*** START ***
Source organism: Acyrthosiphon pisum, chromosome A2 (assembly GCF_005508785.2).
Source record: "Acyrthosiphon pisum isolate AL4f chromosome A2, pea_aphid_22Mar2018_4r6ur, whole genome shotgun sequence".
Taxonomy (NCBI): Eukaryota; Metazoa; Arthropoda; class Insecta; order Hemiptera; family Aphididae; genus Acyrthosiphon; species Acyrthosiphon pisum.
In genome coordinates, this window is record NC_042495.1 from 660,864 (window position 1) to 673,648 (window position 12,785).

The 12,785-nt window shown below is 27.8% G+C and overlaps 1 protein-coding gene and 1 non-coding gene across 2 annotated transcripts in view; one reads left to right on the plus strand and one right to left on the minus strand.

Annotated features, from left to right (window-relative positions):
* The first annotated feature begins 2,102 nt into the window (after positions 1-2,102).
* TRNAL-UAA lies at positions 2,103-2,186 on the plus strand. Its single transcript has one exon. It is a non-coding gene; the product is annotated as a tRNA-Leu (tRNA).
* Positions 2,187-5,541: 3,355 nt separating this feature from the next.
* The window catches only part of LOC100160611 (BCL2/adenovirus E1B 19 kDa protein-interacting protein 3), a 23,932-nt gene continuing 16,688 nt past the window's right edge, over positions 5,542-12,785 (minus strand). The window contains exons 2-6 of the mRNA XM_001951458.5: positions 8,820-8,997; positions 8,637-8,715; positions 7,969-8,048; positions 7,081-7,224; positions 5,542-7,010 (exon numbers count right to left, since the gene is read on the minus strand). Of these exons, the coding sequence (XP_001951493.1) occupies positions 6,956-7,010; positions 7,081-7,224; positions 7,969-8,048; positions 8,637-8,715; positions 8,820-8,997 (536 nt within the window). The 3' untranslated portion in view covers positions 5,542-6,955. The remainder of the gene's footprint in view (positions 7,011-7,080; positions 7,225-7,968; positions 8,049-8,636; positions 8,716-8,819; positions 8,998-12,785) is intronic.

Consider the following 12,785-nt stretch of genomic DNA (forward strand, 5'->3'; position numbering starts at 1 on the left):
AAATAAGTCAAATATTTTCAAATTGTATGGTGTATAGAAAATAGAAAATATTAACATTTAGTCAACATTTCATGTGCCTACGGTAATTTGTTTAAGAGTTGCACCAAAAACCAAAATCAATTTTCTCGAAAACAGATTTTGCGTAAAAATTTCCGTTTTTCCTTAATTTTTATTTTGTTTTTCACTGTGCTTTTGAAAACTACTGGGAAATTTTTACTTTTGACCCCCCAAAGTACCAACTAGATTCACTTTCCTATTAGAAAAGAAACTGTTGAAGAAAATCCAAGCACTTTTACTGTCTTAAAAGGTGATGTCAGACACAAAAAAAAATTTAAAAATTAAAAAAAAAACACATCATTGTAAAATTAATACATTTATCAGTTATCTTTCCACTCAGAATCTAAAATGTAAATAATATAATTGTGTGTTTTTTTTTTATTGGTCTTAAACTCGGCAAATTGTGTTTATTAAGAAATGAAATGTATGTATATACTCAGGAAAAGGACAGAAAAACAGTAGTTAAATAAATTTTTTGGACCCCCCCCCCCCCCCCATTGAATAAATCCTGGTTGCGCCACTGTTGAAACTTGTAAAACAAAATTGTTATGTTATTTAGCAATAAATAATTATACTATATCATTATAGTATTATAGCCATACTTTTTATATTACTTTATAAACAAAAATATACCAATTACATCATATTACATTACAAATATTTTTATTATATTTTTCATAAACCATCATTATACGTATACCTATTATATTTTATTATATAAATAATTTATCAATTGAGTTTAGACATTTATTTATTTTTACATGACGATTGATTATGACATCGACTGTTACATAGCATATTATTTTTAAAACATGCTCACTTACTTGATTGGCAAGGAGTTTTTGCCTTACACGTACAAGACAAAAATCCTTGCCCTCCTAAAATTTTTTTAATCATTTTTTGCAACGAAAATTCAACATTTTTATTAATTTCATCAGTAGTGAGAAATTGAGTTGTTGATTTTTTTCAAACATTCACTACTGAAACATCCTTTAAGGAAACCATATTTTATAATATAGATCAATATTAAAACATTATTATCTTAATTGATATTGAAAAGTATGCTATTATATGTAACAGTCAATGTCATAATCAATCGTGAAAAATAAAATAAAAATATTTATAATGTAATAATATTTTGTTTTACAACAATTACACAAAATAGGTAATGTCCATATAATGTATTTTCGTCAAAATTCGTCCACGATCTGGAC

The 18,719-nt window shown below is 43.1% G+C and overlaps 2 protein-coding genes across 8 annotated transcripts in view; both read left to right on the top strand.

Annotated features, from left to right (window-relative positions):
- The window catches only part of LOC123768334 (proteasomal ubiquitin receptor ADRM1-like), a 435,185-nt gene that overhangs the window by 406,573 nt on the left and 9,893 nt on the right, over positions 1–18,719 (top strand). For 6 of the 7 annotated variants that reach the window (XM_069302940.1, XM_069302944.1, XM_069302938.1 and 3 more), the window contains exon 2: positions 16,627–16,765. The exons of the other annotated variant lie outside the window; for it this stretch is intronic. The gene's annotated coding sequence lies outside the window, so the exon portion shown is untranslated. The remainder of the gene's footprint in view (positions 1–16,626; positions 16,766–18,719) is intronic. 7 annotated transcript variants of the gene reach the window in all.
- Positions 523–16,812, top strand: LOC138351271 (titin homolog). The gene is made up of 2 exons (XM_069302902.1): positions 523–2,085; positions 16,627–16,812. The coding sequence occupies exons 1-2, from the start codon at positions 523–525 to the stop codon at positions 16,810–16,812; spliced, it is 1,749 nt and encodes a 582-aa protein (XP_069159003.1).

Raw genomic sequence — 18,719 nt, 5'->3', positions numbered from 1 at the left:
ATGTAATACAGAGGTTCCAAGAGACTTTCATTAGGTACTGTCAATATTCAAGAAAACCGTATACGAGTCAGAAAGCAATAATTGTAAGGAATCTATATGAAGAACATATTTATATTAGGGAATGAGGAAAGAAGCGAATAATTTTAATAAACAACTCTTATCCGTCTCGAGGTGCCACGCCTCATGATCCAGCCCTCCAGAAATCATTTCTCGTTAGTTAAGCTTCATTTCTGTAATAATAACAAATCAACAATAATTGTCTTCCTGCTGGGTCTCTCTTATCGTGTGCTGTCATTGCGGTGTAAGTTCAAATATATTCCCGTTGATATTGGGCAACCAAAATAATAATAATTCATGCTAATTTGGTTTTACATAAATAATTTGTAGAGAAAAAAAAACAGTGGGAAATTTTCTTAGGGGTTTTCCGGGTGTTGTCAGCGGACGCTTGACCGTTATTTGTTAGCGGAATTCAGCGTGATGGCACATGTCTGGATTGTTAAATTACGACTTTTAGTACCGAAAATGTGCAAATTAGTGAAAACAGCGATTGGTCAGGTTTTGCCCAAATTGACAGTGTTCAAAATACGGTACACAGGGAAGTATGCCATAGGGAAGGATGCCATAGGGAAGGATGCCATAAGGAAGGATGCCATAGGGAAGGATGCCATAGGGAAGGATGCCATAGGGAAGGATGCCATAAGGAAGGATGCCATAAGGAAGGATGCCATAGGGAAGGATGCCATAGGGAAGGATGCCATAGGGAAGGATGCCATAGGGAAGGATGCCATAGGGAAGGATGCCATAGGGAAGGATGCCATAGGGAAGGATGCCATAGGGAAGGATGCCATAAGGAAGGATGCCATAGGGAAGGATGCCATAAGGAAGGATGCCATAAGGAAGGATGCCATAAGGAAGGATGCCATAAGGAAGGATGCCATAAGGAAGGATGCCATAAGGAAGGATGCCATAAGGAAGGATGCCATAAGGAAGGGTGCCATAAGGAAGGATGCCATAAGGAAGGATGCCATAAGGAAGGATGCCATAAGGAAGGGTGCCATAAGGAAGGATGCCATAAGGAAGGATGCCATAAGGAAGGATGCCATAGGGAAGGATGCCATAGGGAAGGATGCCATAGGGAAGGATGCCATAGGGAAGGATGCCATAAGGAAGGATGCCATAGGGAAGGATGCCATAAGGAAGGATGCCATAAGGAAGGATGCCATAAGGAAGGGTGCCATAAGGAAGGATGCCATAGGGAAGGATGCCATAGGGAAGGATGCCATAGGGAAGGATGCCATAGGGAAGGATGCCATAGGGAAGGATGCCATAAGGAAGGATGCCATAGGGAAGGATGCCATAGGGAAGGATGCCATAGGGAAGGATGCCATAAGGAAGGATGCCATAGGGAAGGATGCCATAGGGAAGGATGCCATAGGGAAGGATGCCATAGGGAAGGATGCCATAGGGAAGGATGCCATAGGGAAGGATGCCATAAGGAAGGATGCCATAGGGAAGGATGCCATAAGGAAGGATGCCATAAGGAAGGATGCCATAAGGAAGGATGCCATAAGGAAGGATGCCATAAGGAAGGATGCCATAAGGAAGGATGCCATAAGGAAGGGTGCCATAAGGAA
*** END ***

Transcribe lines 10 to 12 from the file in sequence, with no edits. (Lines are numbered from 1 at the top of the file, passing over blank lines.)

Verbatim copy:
* The window catches only part of LOC100160611 (BCL2/adenovirus E1B 19 kDa protein-interacting protein 3), a 23,932-nt gene continuing 16,688 nt past the window's right edge, over positions 5,542-12,785 (minus strand). The window contains exons 2-6 of the mRNA XM_001951458.5: positions 8,820-8,997; positions 8,637-8,715; positions 7,969-8,048; positions 7,081-7,224; positions 5,542-7,010 (exon numbers count right to left, since the gene is read on the minus strand). Of these exons, the coding sequence (XP_001951493.1) occupies positions 6,956-7,010; positions 7,081-7,224; positions 7,969-8,048; positions 8,637-8,715; positions 8,820-8,997 (536 nt within the window). The 3' untranslated portion in view covers positions 5,542-6,955. The remainder of the gene's footprint in view (positions 7,011-7,080; positions 7,225-7,968; positions 8,049-8,636; positions 8,716-8,819; positions 8,998-12,785) is intronic.

Consider the following 12,785-nt stretch of genomic DNA (forward strand, 5'->3'; position numbering starts at 1 on the left):
AAATAAGTCAAATATTTTCAAATTGTATGGTGTATAGAAAATAGAAAATATTAACATTTAGTCAACATTTCATGTGCCTACGGTAATTTGTTTAAGAGTTGCACCAAAAACCAAAATCAATTTTCTCGAAAACAGATTTTGCGTAAAAATTTCCGTTTTTCCTTAATTTTTATTTTGTTTTTCACTGTGCTTTTGAAAACTACTGGGAAATTTTTACTTTTGACCCCCCAAAGTACCAACTAGATTCACTTTCCTATTAGAAAAGAAACTGTTGAAGAAAATCCAAGCACTTTTACTGTCTTAAAAGGTGATGTCAGACACAAAAAAAAATTTAAAAATTAAAAAAAAAACACATCATTGTAAAATTAATACATTTATCAGTTATCTTTCCACTCAGAATCTAAAATGTAAATAATATAATTGTGTGTTTTTTTTTTATTGGTCTTAAACTCGGCAAATTGTGTTTATTAAGAAATGAAATGTATGTATATACTCAGGAAAAGGACAGAAAAACAGTAGTTAAATAAATTTTTTGGACCCCCCCCCCCCCCCCATTGAATAAATCCTGGTTGCGCCACTGTTGAAACTTGTAAAACAAAATTGTTATGTTATTTAGCAATAAATAATTATACTATATCATTATAGTATTATAGCCATACTTTTTATATTACTTTATAAACAAAAATATACCAATTACATCATATTACATTACAAATATTTTTATTATATTTTTCATAAACCATCATTATACGTATACCTATTATATTTTATTATATAAATAATTTATCAATTGAGTTTAGACATTTATTTATTTTTACATGACGATTGATTATGACATCGACTGTTACATAGCATATTATTTTTAAAACATGCTCACTTACTTGATTGGCAAGGAGTTTTTGCCTTACACGTACAAGACAAAAATCCTTGCCCTCCTAAAATTTTTTTAATCATTTTTTGCAACGAAAATTCAACATTTTTATTAATTTCATCAGTAGTGAGAAATTGAGTTGTTGATTTTTTTCAAACATTCACTACTGAAACATCCTTTAAGGAAACCATATTTTATAATATAGATCAATATTAAAACATTATTATCTTAATTGATATTGAAAAGTATGCTATTATATGTAACAGTCAATGTCATAATCAATCGTGAAAAATAAAATAAAAATATTTATAATGTAATAATATTTTGTTTTACAACAATTACACAAAATAGGTAATGTCCATATAATGTATTTTCGTCAAAATTCGTCCACGATCTGGAC